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Sunday, December 17, 2006

An American Family's Christmas [2]

By Alison, writing from Pennsylvania, USA

Part Two

The food is not the only tradition that my step-father's family has. We also sit in the same seats every year while we are opening our gifts. Why, I am not sure, but we do. My personal spot is in a wing chair with the Christmas tree to my left and a fireplace to my right. The exchanging of gifts has dwindled over time. Years ago, everyone exchanged gifts, and the evening would last into the early hours of Christmas morning because they like to watch each person open their gifts. For the last 10 years, they decided to pick names and we would buy for whomever we picked within an agreed upon spending limit. This year, the adults have agreed not to exchange gifts, but to only buy for my younger step-cousin and their mother. All is not lost however. We usually do get at least one gift. This one is a special one from "Santa". This Santa is different than any Santa I have ever known. I would say he is "Santa with an Attitude". You never quite know what you are going to get. In the beginning, no one in my family knew who it was, but eventually we figured it out. One of my step-uncles goes to great lengths to buy appropriate gag gifts and write cards to each of us with the length depending on how much free time he has. Sometimes the gag is very mild and other times, it is not. I do remember one year very vividly. As I was looking at my gift wrapped up and panicking at its shape, I wondered if he really had the nerve to give what I THOUGHT he was giving me in front of my entire family. The blush on my face was becoming more intense by the second. Thankfully, it was not what I thought it was, and when I approached him later in the dining room about it, he claimed that the thought of what it looked like never entered his mind. My gift last year was very tame...a gingerbread man dressed as a chef.

Christmas Day morning has changed a tiny bit for me over the years. I no longer attend mass with my parents. They go early in the morning and return to their home so they can prepare for everyone later in the morning. I usually arrive at their house around 10:00am. If there is time, we exchange our gifts then, before my grandmother, aunt, cousins and their families arrive. Then, the chaos starts. My mother starts putting the finishing touches on the food; my step-father turns up the music and runs around at the last minute looking for the ingredients to make our traditional Christmas drink, the Bloody Mary. I usually have table duty, making sure the orange juice has been poured and that the confectioners' (icing) sugar, butter, and maple syrup are on the tables. Before we know it, the rest of the family starts trickling in, family by family. Within a half hour, everyone is there, the kids have started ripping open their gifts all at once and the wrapping paper and bows start flying.

After the bags of wrapping paper have been taken out and the area has been put in some kind of order, the meal begins. It is not an extravagant meal, but rather one that is very child-friendly. My mother has been making it for as long as I can remember. A few years ago, she made the mistake of substituting one of the dishes and I can remember my oldest cousin not being happy. We all really look forward to that meal; because that is the only day of the year we eat it.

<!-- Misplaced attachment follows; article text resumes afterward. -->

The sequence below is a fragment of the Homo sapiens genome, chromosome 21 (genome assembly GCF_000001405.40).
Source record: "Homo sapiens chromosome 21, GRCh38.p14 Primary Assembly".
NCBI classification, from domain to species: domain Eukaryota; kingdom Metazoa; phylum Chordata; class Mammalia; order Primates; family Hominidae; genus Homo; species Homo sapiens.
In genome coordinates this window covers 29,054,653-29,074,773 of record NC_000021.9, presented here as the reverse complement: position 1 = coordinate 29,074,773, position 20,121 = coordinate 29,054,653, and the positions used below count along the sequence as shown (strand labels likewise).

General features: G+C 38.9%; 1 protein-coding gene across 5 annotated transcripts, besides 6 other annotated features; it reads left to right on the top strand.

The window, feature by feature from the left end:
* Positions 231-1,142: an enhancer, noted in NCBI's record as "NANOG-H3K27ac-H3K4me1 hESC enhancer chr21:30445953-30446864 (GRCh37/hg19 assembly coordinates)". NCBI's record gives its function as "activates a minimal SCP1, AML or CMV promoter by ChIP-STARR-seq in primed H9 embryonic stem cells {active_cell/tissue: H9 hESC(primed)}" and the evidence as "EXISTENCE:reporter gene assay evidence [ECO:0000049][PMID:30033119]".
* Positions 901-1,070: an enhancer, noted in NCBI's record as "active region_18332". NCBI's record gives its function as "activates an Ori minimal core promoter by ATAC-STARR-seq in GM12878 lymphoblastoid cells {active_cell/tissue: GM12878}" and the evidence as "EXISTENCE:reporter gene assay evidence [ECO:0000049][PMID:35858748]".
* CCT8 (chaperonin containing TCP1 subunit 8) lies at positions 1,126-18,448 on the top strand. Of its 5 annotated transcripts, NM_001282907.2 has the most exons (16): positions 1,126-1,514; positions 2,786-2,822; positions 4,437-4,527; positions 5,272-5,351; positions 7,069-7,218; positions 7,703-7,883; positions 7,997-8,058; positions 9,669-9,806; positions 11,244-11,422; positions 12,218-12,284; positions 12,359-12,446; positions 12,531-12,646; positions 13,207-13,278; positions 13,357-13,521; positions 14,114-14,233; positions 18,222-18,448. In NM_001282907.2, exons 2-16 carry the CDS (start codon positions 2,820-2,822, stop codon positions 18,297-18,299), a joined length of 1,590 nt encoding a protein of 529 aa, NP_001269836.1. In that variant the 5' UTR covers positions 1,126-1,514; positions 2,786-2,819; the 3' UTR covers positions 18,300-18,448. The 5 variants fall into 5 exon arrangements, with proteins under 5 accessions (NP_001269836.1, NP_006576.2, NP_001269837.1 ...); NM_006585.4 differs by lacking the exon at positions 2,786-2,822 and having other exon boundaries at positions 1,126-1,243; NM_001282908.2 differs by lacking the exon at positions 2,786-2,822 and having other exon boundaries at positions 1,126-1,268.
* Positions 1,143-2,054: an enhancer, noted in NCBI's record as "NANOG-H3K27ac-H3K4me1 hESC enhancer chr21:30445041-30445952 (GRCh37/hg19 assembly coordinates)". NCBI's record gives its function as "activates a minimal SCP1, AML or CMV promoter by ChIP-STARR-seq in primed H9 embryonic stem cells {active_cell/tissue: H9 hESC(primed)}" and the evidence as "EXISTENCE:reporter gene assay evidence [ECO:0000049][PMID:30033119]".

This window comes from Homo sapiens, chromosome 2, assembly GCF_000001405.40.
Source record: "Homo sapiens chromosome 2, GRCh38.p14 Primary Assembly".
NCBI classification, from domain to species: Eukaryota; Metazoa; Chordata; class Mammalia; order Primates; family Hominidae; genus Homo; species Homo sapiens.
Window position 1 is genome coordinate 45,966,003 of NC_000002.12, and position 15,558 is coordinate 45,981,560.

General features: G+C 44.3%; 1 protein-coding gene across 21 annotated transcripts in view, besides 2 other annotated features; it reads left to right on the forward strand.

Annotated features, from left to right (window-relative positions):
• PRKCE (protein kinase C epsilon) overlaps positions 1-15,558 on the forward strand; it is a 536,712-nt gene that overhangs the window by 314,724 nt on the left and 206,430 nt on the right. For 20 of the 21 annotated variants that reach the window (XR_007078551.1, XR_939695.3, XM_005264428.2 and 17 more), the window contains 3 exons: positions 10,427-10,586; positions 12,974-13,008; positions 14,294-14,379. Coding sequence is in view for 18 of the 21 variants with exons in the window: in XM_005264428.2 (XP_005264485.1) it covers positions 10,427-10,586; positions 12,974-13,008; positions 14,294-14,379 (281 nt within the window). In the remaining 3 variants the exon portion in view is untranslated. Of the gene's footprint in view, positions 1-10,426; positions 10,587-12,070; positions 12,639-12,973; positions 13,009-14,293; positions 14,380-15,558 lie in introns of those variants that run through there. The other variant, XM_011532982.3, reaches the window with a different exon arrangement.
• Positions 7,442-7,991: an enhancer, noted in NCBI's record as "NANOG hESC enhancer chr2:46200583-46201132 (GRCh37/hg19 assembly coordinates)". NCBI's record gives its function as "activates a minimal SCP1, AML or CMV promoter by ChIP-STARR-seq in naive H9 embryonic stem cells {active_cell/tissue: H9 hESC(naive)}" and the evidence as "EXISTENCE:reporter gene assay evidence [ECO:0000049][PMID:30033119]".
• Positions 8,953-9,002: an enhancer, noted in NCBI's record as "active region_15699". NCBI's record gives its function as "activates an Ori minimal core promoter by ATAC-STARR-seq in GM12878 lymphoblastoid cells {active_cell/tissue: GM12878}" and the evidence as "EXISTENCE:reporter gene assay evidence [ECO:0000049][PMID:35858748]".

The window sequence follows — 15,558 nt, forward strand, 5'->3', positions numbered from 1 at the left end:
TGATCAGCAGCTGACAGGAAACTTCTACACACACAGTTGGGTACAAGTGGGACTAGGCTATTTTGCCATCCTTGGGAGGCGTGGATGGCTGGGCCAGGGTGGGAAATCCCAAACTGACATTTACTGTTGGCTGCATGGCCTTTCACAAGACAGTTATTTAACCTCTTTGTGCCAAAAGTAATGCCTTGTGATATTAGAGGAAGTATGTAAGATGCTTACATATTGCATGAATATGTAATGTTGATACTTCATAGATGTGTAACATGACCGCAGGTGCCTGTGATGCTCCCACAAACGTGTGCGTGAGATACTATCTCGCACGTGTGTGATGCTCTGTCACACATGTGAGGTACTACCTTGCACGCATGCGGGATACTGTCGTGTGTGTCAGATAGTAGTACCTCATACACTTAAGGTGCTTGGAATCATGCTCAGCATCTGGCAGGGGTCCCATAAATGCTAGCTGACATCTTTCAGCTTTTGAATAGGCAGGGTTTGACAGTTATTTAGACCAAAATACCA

Once the kids have been seated at the island in the kitchen and have started eating, it is time for the adults to sit down. The "older crowd" - my parents, aunt, and grandmother, sit in the formal dining room. The younger group - my cousins, their spouses and myself - sit at a table in a room connected to the kitchen so we can keep an eye on the kids. About halfway through our meal, the kids start to get restless and begin playing with any toy they might have received earlier that morning. Once the dishes have been cleared from all the tables, it is time to take a short rest before coffee and Christmas cookies. My mother usually has a nice assortment of different cookies, including those she bakes with my aunt - a tradition they have had every year since I was a small child. Finally, around 1:00pm, it is time to move on. My cousins have their spouses' family to visit, and my aunt and grandmother go to their respective homes, only to all congregate at my aunt's home that evening for their Christmas Dinner. I also have a tradition - one that started when I was a teenager. I help my mother clean up and then take a nice long nap before I head over to my aunt's home a few hours later.

Every family has their traditions. Some of mine I like, some I can do without. Hopefully, one day I will be able to share some of these traditions with my own family. Until then, this is how I will be spending my Christmas every year.

Part one | End of part two | Recipes

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